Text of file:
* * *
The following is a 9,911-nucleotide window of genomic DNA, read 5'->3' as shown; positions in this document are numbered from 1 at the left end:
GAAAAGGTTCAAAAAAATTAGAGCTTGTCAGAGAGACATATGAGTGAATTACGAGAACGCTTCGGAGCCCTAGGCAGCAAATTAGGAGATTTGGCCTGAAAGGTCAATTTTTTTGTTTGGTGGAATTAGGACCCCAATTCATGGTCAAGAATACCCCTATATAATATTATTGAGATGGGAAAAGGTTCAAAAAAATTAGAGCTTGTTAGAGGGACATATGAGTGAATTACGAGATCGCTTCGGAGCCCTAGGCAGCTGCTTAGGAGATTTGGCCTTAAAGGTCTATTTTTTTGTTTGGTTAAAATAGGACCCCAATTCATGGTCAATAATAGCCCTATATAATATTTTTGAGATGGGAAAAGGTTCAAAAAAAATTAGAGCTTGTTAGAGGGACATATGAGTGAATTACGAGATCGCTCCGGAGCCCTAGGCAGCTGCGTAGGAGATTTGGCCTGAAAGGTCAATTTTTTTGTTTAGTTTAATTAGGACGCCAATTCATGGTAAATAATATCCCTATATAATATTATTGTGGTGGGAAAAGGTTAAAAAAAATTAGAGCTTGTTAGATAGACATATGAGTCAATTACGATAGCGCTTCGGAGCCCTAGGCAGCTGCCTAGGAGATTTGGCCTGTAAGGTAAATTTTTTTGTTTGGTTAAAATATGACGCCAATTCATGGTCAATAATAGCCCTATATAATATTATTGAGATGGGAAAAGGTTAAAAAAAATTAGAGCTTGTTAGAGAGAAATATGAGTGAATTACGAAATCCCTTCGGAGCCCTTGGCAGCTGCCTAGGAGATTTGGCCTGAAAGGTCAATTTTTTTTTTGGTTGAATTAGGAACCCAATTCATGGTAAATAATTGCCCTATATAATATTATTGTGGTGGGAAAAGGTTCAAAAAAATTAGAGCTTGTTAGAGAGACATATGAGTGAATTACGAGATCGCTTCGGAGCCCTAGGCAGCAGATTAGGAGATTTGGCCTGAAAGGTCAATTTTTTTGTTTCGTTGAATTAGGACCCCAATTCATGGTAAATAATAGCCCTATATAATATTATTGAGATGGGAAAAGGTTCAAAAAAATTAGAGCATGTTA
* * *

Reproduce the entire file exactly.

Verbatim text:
The following is a 9,911-nucleotide window of genomic DNA, read 5'->3' as shown; positions in this document are numbered from 1 at the left end:
GAAAAGGTTCAAAAAAATTAGAGCTTGTCAGAGAGACATATGAGTGAATTACGAGAACGCTTCGGAGCCCTAGGCAGCAAATTAGGAGATTTGGCCTGAAAGGTCAATTTTTTTGTTTGGTGGAATTAGGACCCCAATTCATGGTCAAGAATACCCCTATATAATATTATTGAGATGGGAAAAGGTTCAAAAAAATTAGAGCTTGTTAGAGGGACATATGAGTGAATTACGAGATCGCTTCGGAGCCCTAGGCAGCTGCTTAGGAGATTTGGCCTTAAAGGTCTATTTTTTTGTTTGGTTAAAATAGGACCCCAATTCATGGTCAATAATAGCCCTATATAATATTTTTGAGATGGGAAAAGGTTCAAAAAAAATTAGAGCTTGTTAGAGGGACATATGAGTGAATTACGAGATCGCTCCGGAGCCCTAGGCAGCTGCGTAGGAGATTTGGCCTGAAAGGTCAATTTTTTTGTTTAGTTTAATTAGGACGCCAATTCATGGTAAATAATATCCCTATATAATATTATTGTGGTGGGAAAAGGTTAAAAAAAATTAGAGCTTGTTAGATAGACATATGAGTCAATTACGATAGCGCTTCGGAGCCCTAGGCAGCTGCCTAGGAGATTTGGCCTGTAAGGTAAATTTTTTTGTTTGGTTAAAATATGACGCCAATTCATGGTCAATAATAGCCCTATATAATATTATTGAGATGGGAAAAGGTTAAAAAAAATTAGAGCTTGTTAGAGAGAAATATGAGTGAATTACGAAATCCCTTCGGAGCCCTTGGCAGCTGCCTAGGAGATTTGGCCTGAAAGGTCAATTTTTTTTTTGGTTGAATTAGGAACCCAATTCATGGTAAATAATTGCCCTATATAATATTATTGTGGTGGGAAAAGGTTCAAAAAAATTAGAGCTTGTTAGAGAGACATATGAGTGAATTACGAGATCGCTTCGGAGCCCTAGGCAGCAGATTAGGAGATTTGGCCTGAAAGGTCAATTTTTTTGTTTCGTTGAATTAGGACCCCAATTCATGGTAAATAATAGCCCTATATAATATTATTGAGATGGGAAAAGGTTCAAAAAAATTAGAGCATGTTA